Energy in the Northwest Central US
Everything we do depends upon energy—without it there would be no civilization, no sunlight, no food and no life. Energy moves people and goods, produces electricity, heats our homes and businesses, and is used in manufacturing and other industrial processes. But what is energy? Energy is the power derived from the utilization of physical or chemical resources. In this chapter, we are especially interested in the energy used to provide light and heat, or to power machines.
For most of human history, the way we captured and used energy changed little. With very few exceptions*, materials were moved by human or animal power, and heat was produced largely through the burning of wood. Nearly all the energy to power human society was, in other words, biomass. But the transition from brute force and wood burning to the various industrial sources of energy— and the accompanying adoption of energy-intensive lifestyles—has occurred remarkably quickly, in the course of just the last several generations. This has caused changes in virtually every aspect of human life, from economics to war to architecture. Much of the rural US was without access to electricity until the 1930s, and cars have been around for only slightly longer. Our energy system (how we get energy and what we use it for) has changed and is changing remarkably quickly, though some aspects of the energy system are also remarkably resistant to change.
* Exceptions include the use of sails on boats by a very small percentage of the world’s population to move people and goods, and the Chinese use of natural gas to boil brine in the production of salt beginning roughly 2000 years ago.
The use of wind to generate electricity, for example, grew very quickly in the late 2000s and early 2010s. In 2002, wind produced less than 11 million megawatt hours (MWh) of electricity in the US. In 2011, it produced more than 120 million MWh—more than 1000% growth in ten years! That aspect of change stands in contrast to our long-lasting reliance on fossil fuels, such as coal, oil, and natural gas. Our reliance on fossil fuels is driven by a number of factors: the low upfront cost, very high energy densities, and the cost and durability of the infrastructure built to use fossil fuels.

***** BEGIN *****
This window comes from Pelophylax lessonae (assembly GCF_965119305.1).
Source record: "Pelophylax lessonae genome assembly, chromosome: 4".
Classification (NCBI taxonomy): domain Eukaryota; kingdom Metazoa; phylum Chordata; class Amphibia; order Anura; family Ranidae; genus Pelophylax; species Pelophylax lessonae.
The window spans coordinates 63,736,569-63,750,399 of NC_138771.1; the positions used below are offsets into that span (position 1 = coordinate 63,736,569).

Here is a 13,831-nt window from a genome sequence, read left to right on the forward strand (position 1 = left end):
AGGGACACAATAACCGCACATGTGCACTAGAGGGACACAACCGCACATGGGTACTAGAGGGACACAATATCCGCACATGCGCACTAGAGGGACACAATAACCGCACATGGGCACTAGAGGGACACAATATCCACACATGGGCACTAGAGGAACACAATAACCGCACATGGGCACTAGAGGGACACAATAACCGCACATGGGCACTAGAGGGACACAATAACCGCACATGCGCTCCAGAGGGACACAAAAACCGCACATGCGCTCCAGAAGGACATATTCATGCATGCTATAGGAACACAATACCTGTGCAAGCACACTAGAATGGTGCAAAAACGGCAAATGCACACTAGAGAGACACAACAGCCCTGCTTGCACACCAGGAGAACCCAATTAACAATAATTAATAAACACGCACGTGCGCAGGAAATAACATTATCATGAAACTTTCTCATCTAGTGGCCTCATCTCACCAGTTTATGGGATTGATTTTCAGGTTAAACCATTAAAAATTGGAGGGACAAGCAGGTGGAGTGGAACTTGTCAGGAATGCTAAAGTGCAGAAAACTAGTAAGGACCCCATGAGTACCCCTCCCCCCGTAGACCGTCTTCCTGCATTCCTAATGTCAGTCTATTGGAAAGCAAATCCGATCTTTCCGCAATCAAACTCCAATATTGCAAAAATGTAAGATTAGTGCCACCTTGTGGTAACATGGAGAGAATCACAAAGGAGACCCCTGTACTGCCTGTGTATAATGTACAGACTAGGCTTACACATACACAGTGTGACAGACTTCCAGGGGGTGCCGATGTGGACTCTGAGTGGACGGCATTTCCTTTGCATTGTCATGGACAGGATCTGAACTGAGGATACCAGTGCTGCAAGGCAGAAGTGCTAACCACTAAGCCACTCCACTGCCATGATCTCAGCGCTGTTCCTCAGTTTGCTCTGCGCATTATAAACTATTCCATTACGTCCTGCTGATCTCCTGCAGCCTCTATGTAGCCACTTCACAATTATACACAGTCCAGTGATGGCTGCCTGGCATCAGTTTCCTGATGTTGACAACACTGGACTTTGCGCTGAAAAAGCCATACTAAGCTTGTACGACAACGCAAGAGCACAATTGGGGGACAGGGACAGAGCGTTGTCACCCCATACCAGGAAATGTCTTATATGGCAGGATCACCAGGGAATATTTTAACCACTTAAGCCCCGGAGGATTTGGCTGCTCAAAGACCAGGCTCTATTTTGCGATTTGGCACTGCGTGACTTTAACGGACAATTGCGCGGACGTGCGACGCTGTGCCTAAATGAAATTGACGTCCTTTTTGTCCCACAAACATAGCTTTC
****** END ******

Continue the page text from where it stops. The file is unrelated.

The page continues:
Electricity is a good example of an energy carrier: a source of energy that has been subject to human-induced energy transfers or transformations.
Wind power, on the other hand, is a primary energy source: a source of energy found in nature that has not been subject to any human manipulation.
Energy production and use not only changes across time, but also with geography, as we will see by looking at energy production and use across the different regions of the US.
What do different units of energy mean?
Heat is energy, and heat is at the root of all the ways that we move materials or generate light, so measurements of heat can be thought of as the most basic way to measure energy. The British Thermal unit (abbreviated Btu or BTU) is the most commonly used unit for heat energy and is approximately the amount of heat required to raise one pound of water by one degree Fahrenheit. A Btu is also roughly 1055 joules, or the amount of energy released by burning a single wooden match. A joule is the energy expended (or work done) to apply a force of one newton over a distance of one meter. Since a typical apple weighs about one newton, lifting an apple one meter requires about a joule of energy. That means that one Btu—the energy contained in a wooden match—is equivalent to the total amount of energy required to lift an apple 1000 meters, or one kilometer.
This comparison of the energy of heat to the energy of motion (kinetic energy) might be a little confusing, but energy is transformed from one type to another all the time in our energy system. This is perhaps most obvious with electricity, where electrical energy is transformed into light, heat, or motion at the flip of a switch. Those processes can also be reversed—light, heat, and motion can all be transformed into electricity. The machines that make those transitions in either direction are always imperfect, so energy always degrades into heat when it is transformed from one form to another.
The principle of Conservation of Energy tells us that energy is neither created nor destroyed, but can be altered from one form to another.
Another measure of energy, the kilowatt-hour (kWh), represents the amount of energy required to light ten 100-watt light bulbs for one hour. Figure 7.1 compares different ways to make and use one kWh.
How do we look at energy in the Earth system?